Indiana congressman proposes bill criminalizing lawmakers who protect undocumented immigrants


Less than a week after undocumented immigrant Jose Ines Garcia Zarate was acquitted for the 2015 shooting of Kate Steinle in San Francisco, a member of Congress is responding with a new bill taking aim at sanctuary cities — and the politicians who govern them.

Rep. Todd Rokita (R-Ind.) introduced the Stopping Lawless Actions of Politicians Act, the politician announced in a statement on Monday. The bill takes aim at sanctuary cities by holding lawmakers who shelter undocumented immigrants from deportation criminally responsible.

If found in violation of “working to obstruct federal immigration enforcement efforts,” Rokita’s statement notes, politicians could face a punishment of five years in prison and a fine of up to $1 million.

“The American people are rightfully infuriated watching politicians put their open-borders ideology before the rule of law, and the safety of the people they represent,” Rokita said in the statement. “Politicians don’t get to pick and choose what laws to comply with.”

Those laws, the member of Congress argued, were a matter of life and death.  

“Americans are dying because politicians sworn to uphold the law refuse to do so,” he said. “It’s time the federal government gets serious about enforcing immigration laws and holding politicians accountable who conspire to break them.”   

Darron Cummings/AP

Rokita’s bill comes amid the ongoing controversy surrounding Zarate’s acquittal. The undocumented immigrant who had been deported from the U.S. five times prior to the shooting was convicted on Thursday only of being a felon in possession of a firearm. He was acquitted of charges of murder, involuntary manslaughter and assault with a deadly weapon.

The ruling has reignited the ongoing debate over so-called “sanctuary cities,” which limit how local law enforcement can cooperate with federal immigration authorities regarding the detention of undocumented immigrants. San Francisco is a sanctuary city and is now being criticized by conservatives for releasing Zarate rather than turning him over to federal immigration officials prior to the shooting.

President Donald Trump called Zarate’s acquittal “disgraceful” in a tweet following the ruling, while white nationalist groups erected a memorial for Steinle in San Francisco and organized a rally at the White House, kicking off a wave of conservative backlash that’s now bolstered by Rokita’s proposed legislation.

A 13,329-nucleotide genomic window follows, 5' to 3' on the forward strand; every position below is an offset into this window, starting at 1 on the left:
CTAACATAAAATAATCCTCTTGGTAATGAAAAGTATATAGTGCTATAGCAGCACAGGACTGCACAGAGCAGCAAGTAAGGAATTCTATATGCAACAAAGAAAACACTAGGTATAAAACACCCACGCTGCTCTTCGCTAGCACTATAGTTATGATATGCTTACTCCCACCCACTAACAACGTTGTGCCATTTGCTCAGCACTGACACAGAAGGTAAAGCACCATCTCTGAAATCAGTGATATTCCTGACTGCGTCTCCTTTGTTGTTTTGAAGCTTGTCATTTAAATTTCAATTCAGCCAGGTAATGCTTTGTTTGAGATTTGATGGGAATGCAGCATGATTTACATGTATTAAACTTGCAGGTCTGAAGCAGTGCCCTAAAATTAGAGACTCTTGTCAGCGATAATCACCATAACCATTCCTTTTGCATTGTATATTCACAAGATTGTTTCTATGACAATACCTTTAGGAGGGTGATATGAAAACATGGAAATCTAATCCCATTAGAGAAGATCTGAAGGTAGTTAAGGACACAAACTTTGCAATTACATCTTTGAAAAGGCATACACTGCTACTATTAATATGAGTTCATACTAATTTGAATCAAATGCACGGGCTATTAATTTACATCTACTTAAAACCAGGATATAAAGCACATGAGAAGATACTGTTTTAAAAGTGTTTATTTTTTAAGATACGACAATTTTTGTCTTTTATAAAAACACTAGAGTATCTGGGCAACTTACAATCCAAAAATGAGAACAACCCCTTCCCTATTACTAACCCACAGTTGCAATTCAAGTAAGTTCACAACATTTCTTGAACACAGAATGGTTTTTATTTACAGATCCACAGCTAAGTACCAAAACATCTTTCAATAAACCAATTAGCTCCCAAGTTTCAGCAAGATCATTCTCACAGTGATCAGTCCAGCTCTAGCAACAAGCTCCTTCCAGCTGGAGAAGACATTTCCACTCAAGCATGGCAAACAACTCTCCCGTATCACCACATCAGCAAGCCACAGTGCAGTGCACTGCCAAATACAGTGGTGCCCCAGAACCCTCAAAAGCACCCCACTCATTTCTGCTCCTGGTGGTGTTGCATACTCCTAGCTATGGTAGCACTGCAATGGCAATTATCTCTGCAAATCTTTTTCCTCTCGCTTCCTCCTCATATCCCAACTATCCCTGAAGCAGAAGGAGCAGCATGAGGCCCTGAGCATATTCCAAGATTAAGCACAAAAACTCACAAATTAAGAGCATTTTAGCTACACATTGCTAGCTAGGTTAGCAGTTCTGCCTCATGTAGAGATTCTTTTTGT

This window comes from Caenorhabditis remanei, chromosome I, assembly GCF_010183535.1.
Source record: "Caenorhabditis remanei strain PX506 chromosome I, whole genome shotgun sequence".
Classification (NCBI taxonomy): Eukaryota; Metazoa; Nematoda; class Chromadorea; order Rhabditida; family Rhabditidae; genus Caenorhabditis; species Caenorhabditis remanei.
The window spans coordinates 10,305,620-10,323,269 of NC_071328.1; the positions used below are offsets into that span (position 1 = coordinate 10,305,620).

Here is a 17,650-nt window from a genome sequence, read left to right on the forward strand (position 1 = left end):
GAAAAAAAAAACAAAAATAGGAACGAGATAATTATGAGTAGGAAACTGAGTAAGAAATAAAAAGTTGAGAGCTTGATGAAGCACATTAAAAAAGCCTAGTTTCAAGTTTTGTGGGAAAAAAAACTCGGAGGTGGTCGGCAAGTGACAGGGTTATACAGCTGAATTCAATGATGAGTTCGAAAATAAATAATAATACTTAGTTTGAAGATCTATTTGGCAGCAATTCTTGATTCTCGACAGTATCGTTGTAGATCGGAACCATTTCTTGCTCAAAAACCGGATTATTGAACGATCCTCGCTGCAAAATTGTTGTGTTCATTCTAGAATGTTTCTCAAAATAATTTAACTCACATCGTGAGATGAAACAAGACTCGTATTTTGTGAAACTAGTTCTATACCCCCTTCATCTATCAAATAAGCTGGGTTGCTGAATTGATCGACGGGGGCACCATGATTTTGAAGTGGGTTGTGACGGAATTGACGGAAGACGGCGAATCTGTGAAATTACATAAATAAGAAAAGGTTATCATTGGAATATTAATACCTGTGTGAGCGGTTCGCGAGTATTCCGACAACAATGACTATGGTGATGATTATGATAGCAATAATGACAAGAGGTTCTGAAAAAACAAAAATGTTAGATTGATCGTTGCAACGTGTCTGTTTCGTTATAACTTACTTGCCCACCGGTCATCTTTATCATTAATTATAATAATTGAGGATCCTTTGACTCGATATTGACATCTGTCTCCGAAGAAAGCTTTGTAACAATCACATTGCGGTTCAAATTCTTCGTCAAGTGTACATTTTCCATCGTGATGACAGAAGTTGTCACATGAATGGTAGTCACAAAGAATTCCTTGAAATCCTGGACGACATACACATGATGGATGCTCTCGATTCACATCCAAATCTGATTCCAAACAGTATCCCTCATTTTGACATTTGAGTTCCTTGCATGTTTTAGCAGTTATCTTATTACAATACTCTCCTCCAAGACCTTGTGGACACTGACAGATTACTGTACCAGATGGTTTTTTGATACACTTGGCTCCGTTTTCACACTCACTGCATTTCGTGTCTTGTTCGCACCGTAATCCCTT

Andrew Good, an analyst for the conservative-leaning immigration group NumbersUSA, praised the proposed legislation in an email to Mic, writing: “Sanctuary policies have been against federal law for decades, and for good reason. Rep. Rokita and others in Congress have repeatedly sought to defund these lawless jurisdictions, and now he’s introducing another approach. But the end goal is the same: ensuring appropriate cooperation between local and federal law enforcement on immigration.”

Whether or not Rokita’s bill would be legally enforceable, however, remains up for debate. A similar law at the state level in Texas, which would penalize local officials and law enforcement who don’t cooperate with federal immigration authorities, was halted by a federal district judge in August days before the law was set to go into effect.

Muzaffar Chishti, director of the Migration Policy Institute’s New York office, explained in an interview that though a 1996 law obligates state and local officials to share information about an individual’s immigration status with federal authorities, sanctuary cities who don’t collect information on immigration status are not in violation of the law by not reporting it — meaning that many sanctuary cities operate legally using an unofficial “don’t ask, don’t tell” policy that keeps officials from inquiring about immigration status.

Sanctuary cities have “become more of a polarizing political debate than [a] legal issue,” Chishti said, noting that “the only time you can penalize cities is if they willfully don’t share information with the federal government.”

Ben Margot/AP

Chishti also noted that courts have upheld that detainer requests from the federal government to local law enforcement are “just requests,” and are “not binding on local or state law enforcement agencies.” Because of this, Chishti said, “the only way [local officials] would definitely [be] violating the law, and that might provide a basis for arresting them” — as Rokita’s bill proposes — “is that if, in addition to a detainer, they get an order from a judge which asks them to hold a particular person.

“Short of a judicial warrant to hold a person, courts have now consistently held that detainers are just requests … they’re not binding,” Chishti explained about Rokita’s proposed bill. “And unless that law changes, we don’t know how under the present law, they could penalize individual officers for not complying with federal immigration law,”

While Rokita’s legislation would respond to Steinle’s shooting with sweeping reforms that could ultimately hurt immigrants and officials that don’t pose a threat, Chishti proposed that the more effective way to prevent undocumented immigrants who actually have committed crimes is by taking a more individual-based approach to immigration policy.

San Francisco officials released Zarate, Chishti noted, “because he did not fit the bill of certain crimes for which they would not hold someone. They did not think he was dangerous enough — he did not fill the categories of people for whom they had decided to honor the detainers. And I think in light of this murder, they should have reviewed their policy.”